Today, bladder infections are common, particularly in women. This is due in part to anatomy. In women, the urethra, or tube leading from the bladder to the surface, is quite short. It is easy for bacteria to move from the skin up into the bladder. In men, the urethra is longer, so there is less chance for bacteria to find their way into the bladder. However, there are other reasons for the increased number of bladder infections in women.
Most women who suffer from bladder infections are slow oxidizers. This contributes to infections because:
Slow oxidizers have lower energy levels. Energy is a common denominator of health. To resist infection, energy is needed. When the energy level is low, one is more prone to all kinds of illness and infections. When the oxidation rate is increased toward a more normal rate, often the bladder infections cease.
Copper toxicity associated with slow oxidation can impair the immune system. Most slow oxidizers have high or bio-unavailable copper. One effect of this imbalance is an impaired immune system. Copper depletes vitamin C, which is needed to help fight infection.
Slow oxidizers have difficulty converting beta carotene to vitamin A. Vitamin A is very helpful to maintain the integrity of the mucous membranes. These are the delicate tissues that line the urethra and the bladder. Many people obtain their vitamin A in the form of beta carotene from orange and yellow vegetables. However, carotene must be converted to vitamin A to be utilized. Slow oxidizers have lowered thyroid activity. It has been shown that lowered thyroid activity is associated with impaired conversion of beta carotene to vitamin A. This is one reason why providing vitamin A, often along with extra vitamin C, is helpful to prevent and correct bladder infections.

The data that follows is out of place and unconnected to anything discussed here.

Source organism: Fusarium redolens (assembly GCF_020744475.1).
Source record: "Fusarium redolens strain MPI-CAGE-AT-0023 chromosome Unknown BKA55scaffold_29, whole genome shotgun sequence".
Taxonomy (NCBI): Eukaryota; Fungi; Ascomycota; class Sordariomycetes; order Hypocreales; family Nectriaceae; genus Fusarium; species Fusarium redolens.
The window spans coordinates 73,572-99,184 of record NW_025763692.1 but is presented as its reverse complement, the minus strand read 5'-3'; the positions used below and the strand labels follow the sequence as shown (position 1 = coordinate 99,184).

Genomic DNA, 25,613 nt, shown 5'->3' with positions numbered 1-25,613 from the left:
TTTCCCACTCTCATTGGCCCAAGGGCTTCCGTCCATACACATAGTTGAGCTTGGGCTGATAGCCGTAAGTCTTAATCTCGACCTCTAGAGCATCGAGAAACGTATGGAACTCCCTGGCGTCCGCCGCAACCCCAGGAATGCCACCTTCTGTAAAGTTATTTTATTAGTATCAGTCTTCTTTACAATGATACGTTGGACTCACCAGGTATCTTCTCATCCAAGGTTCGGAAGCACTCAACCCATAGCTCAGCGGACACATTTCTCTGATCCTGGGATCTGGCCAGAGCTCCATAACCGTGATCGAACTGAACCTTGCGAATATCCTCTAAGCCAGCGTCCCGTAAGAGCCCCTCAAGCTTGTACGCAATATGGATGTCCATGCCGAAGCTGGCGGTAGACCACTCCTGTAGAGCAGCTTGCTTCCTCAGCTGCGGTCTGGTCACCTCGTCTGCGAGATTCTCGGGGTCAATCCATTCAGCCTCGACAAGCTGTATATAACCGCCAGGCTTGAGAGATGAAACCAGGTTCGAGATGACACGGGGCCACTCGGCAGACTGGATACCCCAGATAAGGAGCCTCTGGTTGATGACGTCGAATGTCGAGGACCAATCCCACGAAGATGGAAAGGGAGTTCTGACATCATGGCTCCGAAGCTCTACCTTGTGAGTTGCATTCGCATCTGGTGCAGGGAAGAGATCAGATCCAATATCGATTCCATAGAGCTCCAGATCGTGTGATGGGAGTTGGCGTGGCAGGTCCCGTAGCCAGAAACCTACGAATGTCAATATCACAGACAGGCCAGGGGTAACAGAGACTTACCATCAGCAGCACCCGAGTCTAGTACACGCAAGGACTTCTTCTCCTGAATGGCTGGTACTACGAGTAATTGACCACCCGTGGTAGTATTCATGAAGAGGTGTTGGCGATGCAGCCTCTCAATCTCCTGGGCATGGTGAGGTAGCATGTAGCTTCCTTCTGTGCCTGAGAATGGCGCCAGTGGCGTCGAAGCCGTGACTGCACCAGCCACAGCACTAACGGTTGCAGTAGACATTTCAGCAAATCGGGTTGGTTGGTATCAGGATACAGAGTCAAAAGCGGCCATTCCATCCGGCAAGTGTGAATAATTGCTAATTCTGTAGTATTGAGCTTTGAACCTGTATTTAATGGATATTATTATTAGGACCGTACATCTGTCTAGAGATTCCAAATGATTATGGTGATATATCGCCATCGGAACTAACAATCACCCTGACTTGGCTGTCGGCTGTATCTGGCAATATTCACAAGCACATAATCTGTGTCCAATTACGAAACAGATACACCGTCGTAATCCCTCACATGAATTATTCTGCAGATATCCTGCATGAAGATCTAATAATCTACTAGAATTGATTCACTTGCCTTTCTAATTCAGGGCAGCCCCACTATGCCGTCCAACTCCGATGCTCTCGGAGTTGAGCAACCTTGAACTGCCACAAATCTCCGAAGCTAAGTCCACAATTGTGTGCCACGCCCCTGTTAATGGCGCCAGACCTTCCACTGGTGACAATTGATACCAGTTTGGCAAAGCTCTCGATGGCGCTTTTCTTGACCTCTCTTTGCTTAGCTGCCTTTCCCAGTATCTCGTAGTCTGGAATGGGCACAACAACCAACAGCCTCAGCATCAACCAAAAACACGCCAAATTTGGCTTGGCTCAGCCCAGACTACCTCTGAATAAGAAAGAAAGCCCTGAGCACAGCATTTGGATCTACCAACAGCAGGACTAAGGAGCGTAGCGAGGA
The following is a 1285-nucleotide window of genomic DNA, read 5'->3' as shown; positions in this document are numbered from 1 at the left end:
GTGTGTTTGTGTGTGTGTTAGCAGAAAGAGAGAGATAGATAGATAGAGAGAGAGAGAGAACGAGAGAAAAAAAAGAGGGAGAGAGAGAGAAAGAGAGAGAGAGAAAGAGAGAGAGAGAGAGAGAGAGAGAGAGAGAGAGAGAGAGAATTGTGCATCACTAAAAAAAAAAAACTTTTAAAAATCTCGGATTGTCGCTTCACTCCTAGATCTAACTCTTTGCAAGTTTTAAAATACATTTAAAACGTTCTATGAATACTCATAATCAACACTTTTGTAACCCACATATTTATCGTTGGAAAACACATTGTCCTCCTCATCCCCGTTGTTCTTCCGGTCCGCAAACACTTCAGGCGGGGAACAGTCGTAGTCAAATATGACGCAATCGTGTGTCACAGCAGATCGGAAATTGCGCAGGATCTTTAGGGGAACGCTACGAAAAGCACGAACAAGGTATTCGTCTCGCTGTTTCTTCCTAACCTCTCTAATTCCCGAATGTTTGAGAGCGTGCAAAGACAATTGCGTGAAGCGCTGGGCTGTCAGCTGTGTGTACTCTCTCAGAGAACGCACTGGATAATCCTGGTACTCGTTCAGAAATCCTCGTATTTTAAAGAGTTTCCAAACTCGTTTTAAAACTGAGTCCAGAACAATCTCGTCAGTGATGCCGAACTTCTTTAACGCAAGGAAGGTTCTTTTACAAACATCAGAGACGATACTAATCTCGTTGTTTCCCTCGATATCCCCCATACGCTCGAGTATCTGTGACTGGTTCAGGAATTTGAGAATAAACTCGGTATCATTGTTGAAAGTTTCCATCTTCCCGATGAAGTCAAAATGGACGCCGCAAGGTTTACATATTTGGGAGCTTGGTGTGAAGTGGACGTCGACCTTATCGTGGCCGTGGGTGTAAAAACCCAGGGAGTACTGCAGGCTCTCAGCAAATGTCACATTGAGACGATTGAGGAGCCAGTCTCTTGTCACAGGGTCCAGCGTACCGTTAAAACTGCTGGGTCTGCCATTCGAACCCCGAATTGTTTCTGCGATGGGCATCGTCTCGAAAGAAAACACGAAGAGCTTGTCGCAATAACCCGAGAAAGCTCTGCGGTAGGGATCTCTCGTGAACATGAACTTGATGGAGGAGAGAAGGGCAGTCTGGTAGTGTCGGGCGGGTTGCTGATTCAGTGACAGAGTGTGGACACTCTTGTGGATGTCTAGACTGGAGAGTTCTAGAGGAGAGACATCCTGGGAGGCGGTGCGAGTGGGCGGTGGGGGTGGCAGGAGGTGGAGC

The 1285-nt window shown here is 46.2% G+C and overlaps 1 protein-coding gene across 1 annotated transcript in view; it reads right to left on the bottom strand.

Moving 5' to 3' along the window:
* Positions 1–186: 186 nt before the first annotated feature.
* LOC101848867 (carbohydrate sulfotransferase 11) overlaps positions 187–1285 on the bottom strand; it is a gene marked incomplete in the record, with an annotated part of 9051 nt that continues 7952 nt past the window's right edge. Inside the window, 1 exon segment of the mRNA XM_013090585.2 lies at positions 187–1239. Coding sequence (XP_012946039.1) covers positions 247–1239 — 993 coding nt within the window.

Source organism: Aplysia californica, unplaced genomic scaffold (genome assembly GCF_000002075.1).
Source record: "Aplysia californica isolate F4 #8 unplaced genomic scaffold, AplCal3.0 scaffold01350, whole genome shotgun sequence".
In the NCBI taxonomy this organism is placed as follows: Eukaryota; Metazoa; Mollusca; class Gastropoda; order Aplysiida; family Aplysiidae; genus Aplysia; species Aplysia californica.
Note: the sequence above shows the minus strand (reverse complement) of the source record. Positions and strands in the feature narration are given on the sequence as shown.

Slow oxidizers often have alkaline urine. This is due to their slower rate of metabolism, which generates less acidic end products of metabolism such as lactic acid. It is also often due to their diets which are higher in fruits and vegetables and lower in the acid-forming protein.
While an alkaline metabolism does not predispose to all types of infection, it does increase the tendency for yeast infections. Yeast thrives in a more alkaline environment. Any imbalance in the pH of the tissues and the urine can predispose one to certain types of infections. As the over-alkalinity is corrected through proper diet and supplements, this infection-causing factor is reduced.
Slow oxidizers may not be producing needed substances to maintain healthy tissues and to fight infection. Critical enzymes such as superoxide dismutase, interferon and many others may be deficient in the slow oxidizer due to their slow rate of metabolism. A deficiency of vitamin C, B-complex, zinc, manganese and other critical nutrients also contribute to weaker tissues and lower production of many critical substances in the body.
A low sodium/potassium ratio is another infection indicator. This mineral pattern indicates excessive breakdown of body tissues and is associated with copper toxicity and an impaired immune system. It is more frequently seen in fast oxidizers, but occasionally shows up in slow oxidizers.
Zinc deficiency, or a zinc/copper ratio less than 6:1, often indicates a tendency for impaired healing and infection.
Toxic metals, especially mercury and cadmium, are infection indicators. Cadmium interferes with zinc metabolism. Zinc is required for immune system activity and for the integrity of the body tissues. Mercury toxicity can impair the immune system.
A carbohydrate intolerance pattern can also predispose one to infections. Diabetics, for instance, are more prone to infections. Yeast infections are particularly common with carbohydrate intolerance. Hair analysis indicators include a calcium/magnesium ratio less than 4.5:1 or greater than 8.5:1. A low sodium/potassium ratio is another carbohydrate intolerance pattern.
We have observed that drinking soda pop seems to cause irritation that may lead to an increased incidence of bladder infections. Perhaps the chemicals in these drinks irritate the delicate tissues of the bladder and urethra.
Recurrent bladder infections generally require a complete nutrition program to correct underlying imbalances. However, attacks can be lessened and often prevented with a few simple nutritional products: